Feudalism spread at the same pace with the Frankish conquests to northern Italy, Germany as well as Spain and later as far as Slavic territories. In 1066, the Normans took feudalism to England and Sicily as well as southern Italy in the later years. Feudalism reached both Ireland as well as Scotland as a result of its spread from England. Internally, the feudalism system greatly developed in the 9th century.[6]

For instance, it experienced the significant transformation of the benefice to the hereditary fief. Further, there was a decline of the royal power while the local dynasties gained independence and built various small territorial states that belonged to them. Besides, feudalism spread further into the church, and the secular lords invested the bishops as well as abbots with their ecclesiastical offices as well as the temporalities attached to them in return for homage. Hence, the secular lords were owed various services by the abbots and the bishops. Feudalism, in the department of law and justice, meant the replacement of the ancient courts that consisted of the local dignitaries by the courts that were composed of the various vassals of the common lord. Complexity was met in the judicial apparatus due to the consequent multiplication and dispersal of the courts.

            However, feudalism faced challenges of attacks from different rival forces from the 12th

century. There was the building of the centralized state alongside the officials that were given salaries as well as the mercenary armies regarding the Roman ideas concerning the sovereignty as well as the safeguarding of the order of public.[7]

Therefore, there was a replacement of the relationship between the lord and the vassal with that of the sovereign and the subject as the basis of a society that is well ordered.


Davis, J. Merle. "FEUDALISM AND CHRISTIANITY IN JAPAN." International Review Of Mission 12, no. 4 (2012): 527-542. doi:10.1111/j.1758-6631.1923.tb04367.x.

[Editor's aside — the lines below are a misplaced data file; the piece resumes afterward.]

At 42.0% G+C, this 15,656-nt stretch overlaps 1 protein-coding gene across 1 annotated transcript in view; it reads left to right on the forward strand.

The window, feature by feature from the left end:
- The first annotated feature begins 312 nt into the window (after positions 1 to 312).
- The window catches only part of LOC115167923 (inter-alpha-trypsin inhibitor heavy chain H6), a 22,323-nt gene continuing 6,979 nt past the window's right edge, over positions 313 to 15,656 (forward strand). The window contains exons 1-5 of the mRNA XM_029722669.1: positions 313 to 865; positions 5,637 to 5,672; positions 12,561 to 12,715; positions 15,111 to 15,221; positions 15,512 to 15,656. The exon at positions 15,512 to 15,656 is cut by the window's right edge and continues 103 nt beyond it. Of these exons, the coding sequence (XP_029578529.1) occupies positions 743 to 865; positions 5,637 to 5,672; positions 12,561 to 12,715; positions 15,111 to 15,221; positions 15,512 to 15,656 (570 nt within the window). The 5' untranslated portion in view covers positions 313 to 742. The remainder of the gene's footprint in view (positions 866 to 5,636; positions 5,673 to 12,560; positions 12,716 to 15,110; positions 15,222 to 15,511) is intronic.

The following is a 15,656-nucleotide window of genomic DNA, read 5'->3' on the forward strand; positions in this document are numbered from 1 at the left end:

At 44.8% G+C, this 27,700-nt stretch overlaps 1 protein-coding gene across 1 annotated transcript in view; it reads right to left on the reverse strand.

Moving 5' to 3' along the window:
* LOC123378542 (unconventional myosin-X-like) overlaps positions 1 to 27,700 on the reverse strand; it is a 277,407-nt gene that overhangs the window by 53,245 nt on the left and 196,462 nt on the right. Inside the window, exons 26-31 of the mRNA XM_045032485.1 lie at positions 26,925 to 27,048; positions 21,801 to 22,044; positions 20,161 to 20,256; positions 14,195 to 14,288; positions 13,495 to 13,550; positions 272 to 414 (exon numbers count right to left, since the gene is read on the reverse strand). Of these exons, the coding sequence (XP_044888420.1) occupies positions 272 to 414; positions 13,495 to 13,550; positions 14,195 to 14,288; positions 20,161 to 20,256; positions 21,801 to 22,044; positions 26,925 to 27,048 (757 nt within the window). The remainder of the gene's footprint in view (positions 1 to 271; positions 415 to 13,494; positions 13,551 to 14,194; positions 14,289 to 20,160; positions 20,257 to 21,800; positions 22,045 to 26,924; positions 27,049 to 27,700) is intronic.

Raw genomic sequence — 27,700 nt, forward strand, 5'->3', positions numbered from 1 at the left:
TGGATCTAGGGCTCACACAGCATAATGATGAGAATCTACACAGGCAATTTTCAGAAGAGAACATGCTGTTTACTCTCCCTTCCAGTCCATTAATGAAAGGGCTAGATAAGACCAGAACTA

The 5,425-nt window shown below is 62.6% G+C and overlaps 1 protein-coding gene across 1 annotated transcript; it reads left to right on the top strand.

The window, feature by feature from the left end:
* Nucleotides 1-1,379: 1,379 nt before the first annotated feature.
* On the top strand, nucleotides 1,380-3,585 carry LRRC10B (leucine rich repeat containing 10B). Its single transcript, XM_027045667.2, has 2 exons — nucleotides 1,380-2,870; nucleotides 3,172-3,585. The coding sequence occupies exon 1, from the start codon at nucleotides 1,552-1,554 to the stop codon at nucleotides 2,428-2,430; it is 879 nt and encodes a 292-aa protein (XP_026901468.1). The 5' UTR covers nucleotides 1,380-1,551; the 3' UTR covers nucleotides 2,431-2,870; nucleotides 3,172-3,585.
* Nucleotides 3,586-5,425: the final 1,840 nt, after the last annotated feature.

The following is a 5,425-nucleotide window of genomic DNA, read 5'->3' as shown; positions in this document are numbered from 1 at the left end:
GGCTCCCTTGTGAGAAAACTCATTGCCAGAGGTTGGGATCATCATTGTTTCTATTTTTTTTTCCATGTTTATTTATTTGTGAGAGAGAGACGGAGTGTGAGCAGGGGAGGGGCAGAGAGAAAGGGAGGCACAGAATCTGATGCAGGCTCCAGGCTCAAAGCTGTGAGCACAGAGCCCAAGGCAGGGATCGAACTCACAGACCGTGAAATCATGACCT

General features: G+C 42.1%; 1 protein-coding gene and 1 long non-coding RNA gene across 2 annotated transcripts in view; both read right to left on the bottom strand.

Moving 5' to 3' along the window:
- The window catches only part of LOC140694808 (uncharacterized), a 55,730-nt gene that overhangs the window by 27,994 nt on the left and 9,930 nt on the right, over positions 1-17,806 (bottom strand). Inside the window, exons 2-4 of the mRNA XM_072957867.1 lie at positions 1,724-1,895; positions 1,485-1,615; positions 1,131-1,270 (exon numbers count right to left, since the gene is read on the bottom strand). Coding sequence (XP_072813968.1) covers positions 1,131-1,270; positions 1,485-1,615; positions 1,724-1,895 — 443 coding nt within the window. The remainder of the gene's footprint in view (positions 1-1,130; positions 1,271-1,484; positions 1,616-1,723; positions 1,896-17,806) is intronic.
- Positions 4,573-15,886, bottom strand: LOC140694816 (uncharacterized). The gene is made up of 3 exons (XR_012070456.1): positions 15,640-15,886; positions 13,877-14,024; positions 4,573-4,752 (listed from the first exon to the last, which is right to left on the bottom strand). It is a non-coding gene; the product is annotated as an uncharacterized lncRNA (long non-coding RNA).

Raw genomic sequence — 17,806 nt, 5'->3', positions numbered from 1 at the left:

Dirlik, Arif. "The Universalisation Of A Concept: ‘Feudalism' To ‘Feudalism' In The Historiography." The Journal Of Peasant Studies 12, no. 2-3 (2014): 197-227. doi:10.1080/03066158508438268.

Lee, Sang-Dong. "The Origins Of Feudalism And The Stirrup Controversy." The Historical Journal 64 (2018): 377-402. doi:10.20457/sha.64.13.

Shah. "Feudalism And Its Antecedents In England." The American Historical Review, 2016. doi:10.1086/ahr/48.2.245.

Spigelman, J. "Institutional Feudalism And The N.R.M.A.." The Australian Quarterly 43, no. 1 (2015): 20. doi:10.2307/20634416.


[1] J. Merle Davis, "FEUDALISM AND CHRISTIANITY IN JAPAN", International Review Of Mission 12, no. 4 (2012): 527-542, doi:10.1111/j.1758-6631.1923.tb04367.x.

[2] Arif Dirlik, "The Universalisation Of A Concept: ‘Feudalism' To ‘Feudalism' In The Historiography," The Journal Of Peasant Studies 12, no. 2-3 (2014): 197-227, doi:10.1080/03066158508438268.

[3] Sang-Dong Lee, "The Origins Of Feudalism And The Stirrup Controversy," The Historical Journal 64 (2018): 377-402, doi:10.20457/sha.64.13.

[4] Shah, "Feudalism and Its Antecedents in England," The American Historical Review, 2016, doi:10.1086/ahr/48.2.245.

[5] J. Spigelman, "Institutional Feudalism And The N.R.M.A.," The Australian Quarterly 43, no. 1 (2015): 20, doi:10.2307/20634416.

[6] Arif Dirlik, "The Universalisation Of A Concept: ‘Feudalism' To ‘Feudalism' In The Historiography," The Journal Of Peasant Studies 12, no. 2-3 (2014): 197-227, doi:10.1080/03066158508438268.

[7] J. Merle Davis, "FEUDALISM AND CHRISTIANITY IN JAPAN", International Review Of Mission 12, no. 4 (2012): 527-542, doi:10.1111/j.1758-6631.1923.tb04367.x.

November 13, 2023

History Sociology


Medieval Europe

Subject area:


Number of pages


Number of words




Writer #



Expertise Feudalism
Verified writer

GeraldKing is an amazing writer who will help you with History tasks. He is the friendliest person who will provide you with explanations because he really wants you to learn. Recommended for your history or anthropology assignments!

Hire Writer

This sample could have been used by your fellow student... Get your own unique essay on any topic and submit it by the deadline.

Eliminate the stress of Research and Writing!

Hire one of our experts to create a completely original paper even in 3 hours!

Hire a Pro

Similar Categories